Upon the whole I think that the question of contributor negligence must be dealt with somewhat broadly and upon commonsensa principles as a jury would probably deal with it. And while no doubt, where a clear line can be drawn, the subsequent negligence is the only one to look to, there are cases in which the two acts come so closely together, and the second act of negligence is so much mixed up with the state of things brought about by the first act, that the party secondly negligent, while not free from blame under the Bywell Castle The Bywell Castle, (1879) 4 P D 219=41 LT 747=28 WR 293=4 Asp M C 207 rule, might, on the other hand, invoke the prior negligence as being part of the cause of the collision so as to make it a case of contribution.
Their Lordships are of opinion that the negligence of the Afrika was operative after she stopped her engines, in the sense that it was her previous inattentiveness to the movemtints of the President Jefferson that brought her into a position which embarrassed that vessel in the manoeuvre in which she was engaged and disabled the Afrika herself from taking measures which would have avoided the danger, the possibility of which she should have foreseen in time to prevent it from arising; and that though there was a subsequent act of negligence by the President Jefferson but for which the collision would have been avoided both vessels must be held to blame. Their Lordships concur in the view expressed by Mossop, J. that it is beyond all doubt that each of the two vessels was navigated with a deplorable disregard of the movements of the other. Each is equally blameworthy and there is no sufficient ground for differentiating between them in distributing the responsibility for the collision. In reaching this conclusion their Lordships have had the advantage of considering the advice of the nautical assessors upon the technical aspects of the case.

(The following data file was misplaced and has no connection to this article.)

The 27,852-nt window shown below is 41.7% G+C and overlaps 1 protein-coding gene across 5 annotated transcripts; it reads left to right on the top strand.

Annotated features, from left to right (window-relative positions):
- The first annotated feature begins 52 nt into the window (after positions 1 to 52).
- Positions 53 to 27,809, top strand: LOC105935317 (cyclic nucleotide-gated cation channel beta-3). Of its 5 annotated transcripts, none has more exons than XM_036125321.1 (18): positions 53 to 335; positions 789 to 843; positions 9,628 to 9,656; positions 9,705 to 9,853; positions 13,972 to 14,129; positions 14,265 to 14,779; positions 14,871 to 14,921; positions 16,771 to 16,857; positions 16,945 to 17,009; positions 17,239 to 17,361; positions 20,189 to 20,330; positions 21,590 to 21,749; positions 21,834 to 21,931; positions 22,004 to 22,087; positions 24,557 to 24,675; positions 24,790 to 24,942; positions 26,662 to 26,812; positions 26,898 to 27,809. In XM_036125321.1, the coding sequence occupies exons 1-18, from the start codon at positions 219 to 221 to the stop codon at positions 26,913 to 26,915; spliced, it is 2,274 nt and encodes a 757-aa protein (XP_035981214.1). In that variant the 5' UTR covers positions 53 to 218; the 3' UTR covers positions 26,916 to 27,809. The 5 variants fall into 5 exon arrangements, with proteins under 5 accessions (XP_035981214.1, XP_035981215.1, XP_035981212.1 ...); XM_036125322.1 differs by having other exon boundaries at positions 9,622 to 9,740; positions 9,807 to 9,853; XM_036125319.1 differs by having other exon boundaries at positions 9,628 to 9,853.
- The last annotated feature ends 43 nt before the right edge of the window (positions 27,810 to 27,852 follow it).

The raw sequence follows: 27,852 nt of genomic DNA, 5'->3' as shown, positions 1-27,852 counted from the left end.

Their Lordships will humbly advise His Majesty that the appeal should be allowed, that the order of the Supreme Court of Hongkong which is appealed against and the order of the trial Court should be set aside, and that the President Jefferson and the Afrika should be held both to blame and that in equal proportions for the collision between them, that neither party should be entitled to the costs of the proceedings in the Courts in Hongkong, and any costs paid under either of the orders of the Courts below ought to be repaid. The respondents must pay one half of the costs of this appeal.